Architectures of Correspondence

The city of Zurich, and all the buildings that compose it, are a concentration of resources. Their construction, their maintenance, their operation, and even their dismantling imply ceaselessly reaching far and wide into the territory of Switzerland and across the globe to keep fuelling the life and growth of this urban environment. Following the suggestion to reflect on ‘Enough’ and focus on plenty and limits, we propose to explore the reciprocal relationships and correspondences established by Zurich with the resources it depends upon. Those can be regarded as commons — resources both natural and cultural that affect the whole of a community – and following the classification proposed by commons theorist Michel Bauwens, can be material, immaterial, inherited or man-made.

A stone that clads a Zurich building is thus extracted in the Alps, then processed by human craftmanship and machinery, stored, transported to the city, and finally used in a construction process. Buildings and architectural cultures creates ripples, touching sites of extraction and production, practices of refining, transport, transformation of resources, affecting forests, quarries and gravel pits, needing reservoirs, dams, train stations, factories, highways and human skills. Anything that is built here creates holes, buildings, infrastructures and myriads of impacts there. Together, we will observe and map the sequence of spaces implied in specific resource flows, going back and forth between their points of origin, the intermediate spaces of transit or transformation they create, the city and buildings they give substance to. While taking into consideration some of the globalized implications of resource consumption, this master thesis will primarily focus on the territory of Switzerland, to allow first hand observations and visits of key locations, helping to produce situated research.

This investigation will enable you to critically reflect upon a resource flow as well as its correlated spatialities, and to take a position through the development of an architectural strategy corresponding and reacting to the resource in question and its manifold aspects. Your projects will focus on developing ‘spaces of resources’ and will investigate design questions such as: How to imagine new programs or institutions dealing with a specific resource and its use in architecture? How to make a given resource and its use more visible in the city, possibly by monumentalising or exposing what is usually kept hidden? How to inhabit, convert, reuse defunct sites of resource extraction and transformation such as disused quarries or concrete factories? What architectural interventions could help support and strengthen flows of new resources whose use should gain momentum in a context of ecological transition? Can rethinking our relations – or correspondences – to resources through architecture, going from extractive to reciprocal, also help us renegotiate the divide between nature and culture that is consistently exacerbated by the built environment?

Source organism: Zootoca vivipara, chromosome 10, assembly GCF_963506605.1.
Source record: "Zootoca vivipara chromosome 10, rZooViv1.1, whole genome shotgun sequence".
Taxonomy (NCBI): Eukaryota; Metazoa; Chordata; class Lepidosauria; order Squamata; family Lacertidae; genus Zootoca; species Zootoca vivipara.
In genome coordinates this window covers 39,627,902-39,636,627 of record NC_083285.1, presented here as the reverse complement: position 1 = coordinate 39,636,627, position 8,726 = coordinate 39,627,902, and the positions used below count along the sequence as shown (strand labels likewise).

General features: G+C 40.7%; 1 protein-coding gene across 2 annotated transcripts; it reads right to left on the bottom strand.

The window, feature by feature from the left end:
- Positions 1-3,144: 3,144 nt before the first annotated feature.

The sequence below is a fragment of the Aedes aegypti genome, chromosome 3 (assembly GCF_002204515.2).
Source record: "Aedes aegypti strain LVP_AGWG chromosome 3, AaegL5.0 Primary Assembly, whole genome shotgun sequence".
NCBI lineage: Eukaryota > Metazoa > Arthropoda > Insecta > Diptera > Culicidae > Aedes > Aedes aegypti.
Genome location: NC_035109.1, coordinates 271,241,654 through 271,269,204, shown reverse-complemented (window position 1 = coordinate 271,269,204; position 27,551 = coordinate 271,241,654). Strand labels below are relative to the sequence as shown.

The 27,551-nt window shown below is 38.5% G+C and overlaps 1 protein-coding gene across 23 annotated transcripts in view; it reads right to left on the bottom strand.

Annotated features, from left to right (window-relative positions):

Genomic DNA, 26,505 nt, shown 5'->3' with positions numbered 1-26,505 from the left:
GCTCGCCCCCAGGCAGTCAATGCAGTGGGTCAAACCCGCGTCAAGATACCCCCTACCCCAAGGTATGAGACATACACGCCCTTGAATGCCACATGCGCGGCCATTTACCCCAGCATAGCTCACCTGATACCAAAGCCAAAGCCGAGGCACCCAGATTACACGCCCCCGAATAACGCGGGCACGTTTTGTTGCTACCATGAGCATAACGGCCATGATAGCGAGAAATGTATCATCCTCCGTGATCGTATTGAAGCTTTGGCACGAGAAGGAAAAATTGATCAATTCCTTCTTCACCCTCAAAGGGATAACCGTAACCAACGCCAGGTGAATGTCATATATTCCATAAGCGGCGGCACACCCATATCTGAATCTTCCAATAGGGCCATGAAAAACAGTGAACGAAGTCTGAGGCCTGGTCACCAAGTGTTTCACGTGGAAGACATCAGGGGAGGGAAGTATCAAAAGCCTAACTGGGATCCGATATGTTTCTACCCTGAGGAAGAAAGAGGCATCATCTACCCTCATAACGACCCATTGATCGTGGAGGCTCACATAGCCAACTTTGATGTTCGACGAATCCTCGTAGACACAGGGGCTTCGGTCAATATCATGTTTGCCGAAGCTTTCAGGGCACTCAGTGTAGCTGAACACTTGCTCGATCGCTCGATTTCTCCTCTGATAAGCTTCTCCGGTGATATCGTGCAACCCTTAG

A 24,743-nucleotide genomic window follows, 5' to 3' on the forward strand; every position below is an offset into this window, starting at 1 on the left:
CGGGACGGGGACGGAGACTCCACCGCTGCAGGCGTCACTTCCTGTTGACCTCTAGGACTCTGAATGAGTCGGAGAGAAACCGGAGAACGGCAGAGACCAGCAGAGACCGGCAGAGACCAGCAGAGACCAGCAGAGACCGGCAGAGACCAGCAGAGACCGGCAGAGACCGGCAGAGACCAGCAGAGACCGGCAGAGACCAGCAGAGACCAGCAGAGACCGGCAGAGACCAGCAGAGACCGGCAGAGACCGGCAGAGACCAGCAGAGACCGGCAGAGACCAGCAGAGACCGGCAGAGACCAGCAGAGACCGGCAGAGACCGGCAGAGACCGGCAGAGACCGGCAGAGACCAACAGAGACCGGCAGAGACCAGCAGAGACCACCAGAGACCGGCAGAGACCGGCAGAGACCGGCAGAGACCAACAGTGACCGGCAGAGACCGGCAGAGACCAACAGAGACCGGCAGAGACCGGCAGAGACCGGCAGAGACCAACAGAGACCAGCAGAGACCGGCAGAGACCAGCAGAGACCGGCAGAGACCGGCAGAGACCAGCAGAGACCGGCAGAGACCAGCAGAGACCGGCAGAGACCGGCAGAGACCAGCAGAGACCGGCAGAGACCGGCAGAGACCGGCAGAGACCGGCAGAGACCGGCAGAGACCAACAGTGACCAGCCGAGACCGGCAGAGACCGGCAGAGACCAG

Over the course of a few months, this reflection on buildings and their correspondences will cultivate a broad resource literacy, serving as a substrate for master thesis projects emerging from an awareness of how a building always affects the world way beyond its visible urban surroundings.

In case of questions, feel free to ask them to Galaad Van Daele here
Enrolment here

In collaboration with Chair of the History and Theory of Urban Design (Tom Avermaete) & Chair of Circular Engineering for Architecture (Catherine De Wolf)